China jailed 10,000 people in 2022 repression campaign, claims US report
China jailed as many as 10,000 or more people in 2022 in a widening campaign of repression against religious belief meant to bring all theological activity under the Chinese Communist Party’s control, the US government claimed in a report.
The State Department’s International Religious Freedom Report, which is published annually since 1999 and covers nearly 200 countries, also castigated Iran for similar violations.
According to South China Morning Post, the report’s section on China draws on studies by human rights advocacy groups including Freedom House and religious groups like the Church of Almighty God (CAG), as well as public information from the Chinese government.
The report cited President Xi Jinping’s assertion last year at the 20th party congress that “religions in China must be Chinese in orientation” as an indication of what the State Department called a “campaign against religious groups it characterised as ‘cults,’ including the CAG and Falun Gong, and it conducted propaganda campaigns against xie jiao (literally ‘heterodox teachings’) aimed at school-age children”.
Reacting to the report, Secretary of State Antony Blinken said that most oppressive nations around the world are growing even more dire.
“Governments in many parts of the world continue to target religious minorities using a host of methods, including torture, beatings, unlawful surveillance, and so-called re-education camps,” ANI quoted Blinken as saying.
Blinken underscored abuses against the predominantly Muslim Uyghur minority group in the Xinjiang province of China, a country one senior State Department official described as “one of the worst abusers of human rights and religious freedom in the world.”
China’s oppression of Tibetan Buddhists
The report also chronicles China’s oppression of Tibetan Buddhist practitioners and efforts to keep two of the religion’s most prominent leaders out of sight inside Tibet.
The report documents allegations of “forced disappearances, arrests, physical abuse and prolonged detentions without trial of monks, nuns and other persons due to their religious practices” in Chinese-occupied Tibet last year.
Chinese government officials have denied all allegations of human rights abuses and attempted to justify actions against Uyghurs as counterterrorism measures.
Liu Pengyu, a spokesman for China’s embassy in Washington, called the report’s accusations “contrary to the basic facts and deeply rooted in ideological bias”.
“People of all ethnic groups in China are fully entitled to the freedom of religious belief as prescribed by law,” South China Morning Post quoted Liu Pengyu, a spokesman for China’s embassy in Washington, as saying.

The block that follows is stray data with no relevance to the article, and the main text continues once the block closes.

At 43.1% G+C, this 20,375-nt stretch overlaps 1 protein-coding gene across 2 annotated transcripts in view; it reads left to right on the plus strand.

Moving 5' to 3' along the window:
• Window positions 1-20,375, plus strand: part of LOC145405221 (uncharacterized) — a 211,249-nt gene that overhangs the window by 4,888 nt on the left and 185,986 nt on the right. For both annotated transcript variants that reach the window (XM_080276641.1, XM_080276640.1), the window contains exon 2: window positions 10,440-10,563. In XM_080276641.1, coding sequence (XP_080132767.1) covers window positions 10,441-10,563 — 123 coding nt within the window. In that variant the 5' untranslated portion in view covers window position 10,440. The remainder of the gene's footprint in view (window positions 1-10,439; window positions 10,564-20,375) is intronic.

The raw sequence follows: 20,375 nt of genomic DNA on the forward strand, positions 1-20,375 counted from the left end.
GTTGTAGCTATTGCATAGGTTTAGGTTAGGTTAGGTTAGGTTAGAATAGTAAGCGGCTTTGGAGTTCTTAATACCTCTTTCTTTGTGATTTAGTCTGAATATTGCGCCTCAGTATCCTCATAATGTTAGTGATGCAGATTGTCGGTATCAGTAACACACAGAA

Liu Pengyu said the are “nearly 200 million religious believers, over 380,000 clerical personnel, about 5,500 religious groups and over 140,000 places of worship registered for religious activities” in the country.
“The picture in the US is quite different – 75 per cent of American Muslims believe that serious discrimination exists in the American society against Muslims,” Liu Pengyu added, citing the results of a Pew Research Centre survey published in 2017.
“The US is in no position to point fingers at China on this issue,” the report quoted him as saying.
Iran’s draconian curbs
The report also highlights how Iran’s Islamic theocracy imposes draconian restrictions on its population and hands brutal punishments for offences, and also throws light on the ongoing wave of demonstrations inspired by the death of Masa Amini last September.
“People across Iran, led by young women, continue peaceful protests demanding their human rights, including freedom of religion, galvanised by the killing of Masa Amini, who was arrested by the so-called morality police because her hijab did not fully cover her hair,” said Blinken.
Additionally, the report outlined widespread violations against religious freedom perpetrated by Moscow, both in Russia and in occupied areas of Ukraine.
Examples of progress
The report also captured examples of progress: Belgium formally recognising its Buddhist minority, lawmakers in Brazil codifying religious freedom guarantees for Afro-Brazilian indigenous communities, and various countries launching offices to combat islamophobia and antisemitism.
“More broadly, civil society and other concerned governments around the world have successfully secured the release of many who have been detained, even in prison for exercising their freedom of religion or belief,” Blinken said.
With inputs from agencies
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